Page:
No matter where I go, no matter whom I talk to – if The X Factor is on the agenda, you can be pretty sure The Fix Factor isn’t far behind. So what do people mean when they say the show is fixed?
From my understanding of speaking to people in pubs and hysterical journalists at press conferences, the basic fix theory goes something like this.
Simon Cowell/Syco/ITV/Sony/Talkback Thames (or whoever runs the show – usually the fix theorist has little or no idea) are using The X Factor as a launch pad for an artist(s) of their choice. It doesn’t matter what the public want: the contestant(s) the bosses have chosen will win.
The theory usually includes unverified “evidence” that the aforementioned “fixers” have been grooming the chosen one for months or maybe even years before they enter the competition.
The producers are laughing at us all and counting their cash while we good honest folk vote in their premium-rate phone polls without a hope in hell of really changing the outcome.
The latest outcry comes from HMV advertising Amelia Lily’s single far too early on their website – not all the finalists’, just hers. Therefore, HMV know that Lily is going to win – presumably because an evil producer told them.
Well, maybe. But perhaps HMV, like all of us, know that all three finalists have recorded a winner’s single, so they’ve prepared a page for each of them, and someone accidentally published Amelia’s.
If you want a more plausible conspiracy theory, how about this: HMV’s sales have been on the slide for quite some time, and this brilliant piece of PR has put them (and their website) back in the news.
I digress. Let’s look at other recent fix cases.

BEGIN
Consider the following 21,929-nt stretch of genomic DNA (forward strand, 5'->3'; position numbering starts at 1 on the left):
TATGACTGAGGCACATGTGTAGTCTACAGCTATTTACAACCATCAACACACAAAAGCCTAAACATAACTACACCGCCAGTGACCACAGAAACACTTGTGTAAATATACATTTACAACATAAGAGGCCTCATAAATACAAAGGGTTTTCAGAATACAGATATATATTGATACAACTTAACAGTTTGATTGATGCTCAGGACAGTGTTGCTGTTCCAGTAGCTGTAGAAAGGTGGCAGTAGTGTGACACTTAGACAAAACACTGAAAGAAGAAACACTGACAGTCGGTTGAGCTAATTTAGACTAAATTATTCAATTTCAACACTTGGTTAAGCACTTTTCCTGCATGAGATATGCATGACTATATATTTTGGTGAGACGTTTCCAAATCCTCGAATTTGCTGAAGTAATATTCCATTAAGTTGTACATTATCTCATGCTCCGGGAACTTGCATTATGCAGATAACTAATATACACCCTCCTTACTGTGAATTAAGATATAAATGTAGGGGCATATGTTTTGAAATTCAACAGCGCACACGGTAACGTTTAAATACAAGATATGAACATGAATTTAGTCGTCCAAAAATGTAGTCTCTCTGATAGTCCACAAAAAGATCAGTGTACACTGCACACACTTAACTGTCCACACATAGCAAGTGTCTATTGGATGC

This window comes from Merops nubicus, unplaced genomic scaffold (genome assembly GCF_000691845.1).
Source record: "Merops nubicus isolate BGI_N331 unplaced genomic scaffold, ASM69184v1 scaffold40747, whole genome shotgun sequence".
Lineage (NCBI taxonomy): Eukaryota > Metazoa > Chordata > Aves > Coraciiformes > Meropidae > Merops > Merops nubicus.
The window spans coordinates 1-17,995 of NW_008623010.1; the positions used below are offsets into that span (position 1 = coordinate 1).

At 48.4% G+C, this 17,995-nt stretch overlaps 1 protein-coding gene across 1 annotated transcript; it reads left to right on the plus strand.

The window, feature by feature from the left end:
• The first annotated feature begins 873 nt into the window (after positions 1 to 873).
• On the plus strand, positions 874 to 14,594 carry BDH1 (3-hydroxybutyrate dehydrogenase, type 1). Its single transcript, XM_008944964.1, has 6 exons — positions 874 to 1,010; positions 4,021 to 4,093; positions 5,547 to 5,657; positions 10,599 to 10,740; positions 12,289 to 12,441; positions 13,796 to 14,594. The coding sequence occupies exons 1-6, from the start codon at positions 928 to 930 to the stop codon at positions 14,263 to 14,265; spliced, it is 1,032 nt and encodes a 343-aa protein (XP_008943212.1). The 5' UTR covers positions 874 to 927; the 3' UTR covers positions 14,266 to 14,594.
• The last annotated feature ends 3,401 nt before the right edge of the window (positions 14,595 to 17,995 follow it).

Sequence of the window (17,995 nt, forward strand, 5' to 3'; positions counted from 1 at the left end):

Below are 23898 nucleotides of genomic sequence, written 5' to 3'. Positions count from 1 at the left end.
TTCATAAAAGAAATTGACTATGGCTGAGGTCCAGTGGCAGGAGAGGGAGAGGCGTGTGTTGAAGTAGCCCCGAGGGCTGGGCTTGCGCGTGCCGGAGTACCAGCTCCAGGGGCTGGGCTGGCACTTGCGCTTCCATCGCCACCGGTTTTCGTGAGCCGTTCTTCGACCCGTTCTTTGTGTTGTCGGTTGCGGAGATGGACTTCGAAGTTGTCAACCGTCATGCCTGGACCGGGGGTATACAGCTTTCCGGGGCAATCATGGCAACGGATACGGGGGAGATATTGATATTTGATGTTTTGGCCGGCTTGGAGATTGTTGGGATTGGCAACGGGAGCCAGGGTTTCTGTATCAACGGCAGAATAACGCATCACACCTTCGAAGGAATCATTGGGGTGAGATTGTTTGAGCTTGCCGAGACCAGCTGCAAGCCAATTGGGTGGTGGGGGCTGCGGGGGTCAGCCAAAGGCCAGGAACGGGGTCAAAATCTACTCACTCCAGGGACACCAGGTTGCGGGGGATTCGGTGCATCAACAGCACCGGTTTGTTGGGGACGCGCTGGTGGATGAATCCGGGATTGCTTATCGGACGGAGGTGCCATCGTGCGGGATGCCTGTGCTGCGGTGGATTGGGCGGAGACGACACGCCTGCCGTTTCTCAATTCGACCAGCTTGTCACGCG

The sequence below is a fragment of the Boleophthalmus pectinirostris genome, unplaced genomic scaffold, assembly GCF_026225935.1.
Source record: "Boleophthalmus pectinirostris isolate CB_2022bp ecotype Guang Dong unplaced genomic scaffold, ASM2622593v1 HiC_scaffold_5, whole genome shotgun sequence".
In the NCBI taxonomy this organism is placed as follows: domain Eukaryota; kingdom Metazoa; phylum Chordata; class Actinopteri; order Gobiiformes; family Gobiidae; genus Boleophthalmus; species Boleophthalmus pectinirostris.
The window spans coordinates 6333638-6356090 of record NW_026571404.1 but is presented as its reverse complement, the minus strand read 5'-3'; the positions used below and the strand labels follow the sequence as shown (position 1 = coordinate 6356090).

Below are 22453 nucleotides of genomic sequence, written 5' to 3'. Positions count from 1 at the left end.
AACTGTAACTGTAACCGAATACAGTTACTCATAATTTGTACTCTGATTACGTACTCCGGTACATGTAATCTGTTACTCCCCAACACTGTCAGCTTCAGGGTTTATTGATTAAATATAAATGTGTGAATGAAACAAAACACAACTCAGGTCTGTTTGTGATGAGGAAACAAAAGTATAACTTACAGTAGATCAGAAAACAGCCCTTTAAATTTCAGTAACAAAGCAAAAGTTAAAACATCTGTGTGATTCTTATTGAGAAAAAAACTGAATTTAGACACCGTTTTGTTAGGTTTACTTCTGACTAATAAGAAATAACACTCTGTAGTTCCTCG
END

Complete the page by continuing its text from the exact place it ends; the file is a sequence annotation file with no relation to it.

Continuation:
Kitty Brucknell. She was definitely a ringer, right? She’d sung in public before – some tabs said she’s been on 33 television shows before The X Factor, although virtually no one had actually seen her. But if she was getting unfair fix treatment, where is she now? She’s gone. Bar the shouting on ITV2 talent-show retrospectives and the occasional student union turn, she’ll never be seen again.
How about the 2010 fix, Katie Waissel? People were up in arms when it became apparent that she’d made an online series about her musical aspirations in America. It was even sponsored by Sprite. And Waissel had released a few records under the names Katie Vogel and Lola Fontaine, and may have met a few record producers and former X Factor judges in her time. If you need more, she changed the colour of her hair before arriving on The X Factor! How’s that for conclusive evidence?
How did this all work out for Katie? Well she’s, erm, disappeared into relative obscurity. I’m sure Simon Cowell is rubbing his hands with glee after masterminding that lucrative career.
Indeed, the allegations around most of the acts make absolutely no sense. The X Factor is a popularity contest, chart music is a popularity contest – the two combined are perfect. If someone is willing to spend money week in week out voting for their favourite on the show – they’ll probably be prepared to buy the artist’s records down the line.
Of course this isn’t an exact science (Joe McElderry), but in most cases the risk/reward ratio for manipulating the public vote, coercing the judges or employing any other dark arts just doesn’t add up.
It would be naive to think that what you see is exactly what you get on The X Factor – it’s not, but that doesn’t make it a fix. It’s an entertainment format, and so certain things are of more interest to the producers than others.
It’s no secret that one of the show’s biggest stars, Leona Lewis, had been knocking around the music industry for some time before she got her break. Did the show make a big deal of her semi-pro past? No, because it makes for a less interesting story than an innocent girl with a dream of stardom from the mean streets of Hackney.
If you hate The X Factor, hate it for the right reasons. Hate it because it’s boring or it showcases a very low standard of singing. Hate it because Louis Walsh is unbelievably annoying – even hate it because they never seem to have time for An Audience With… on ITV1 anymore.
But don’t hate it because it’s fixed. Because it’s not.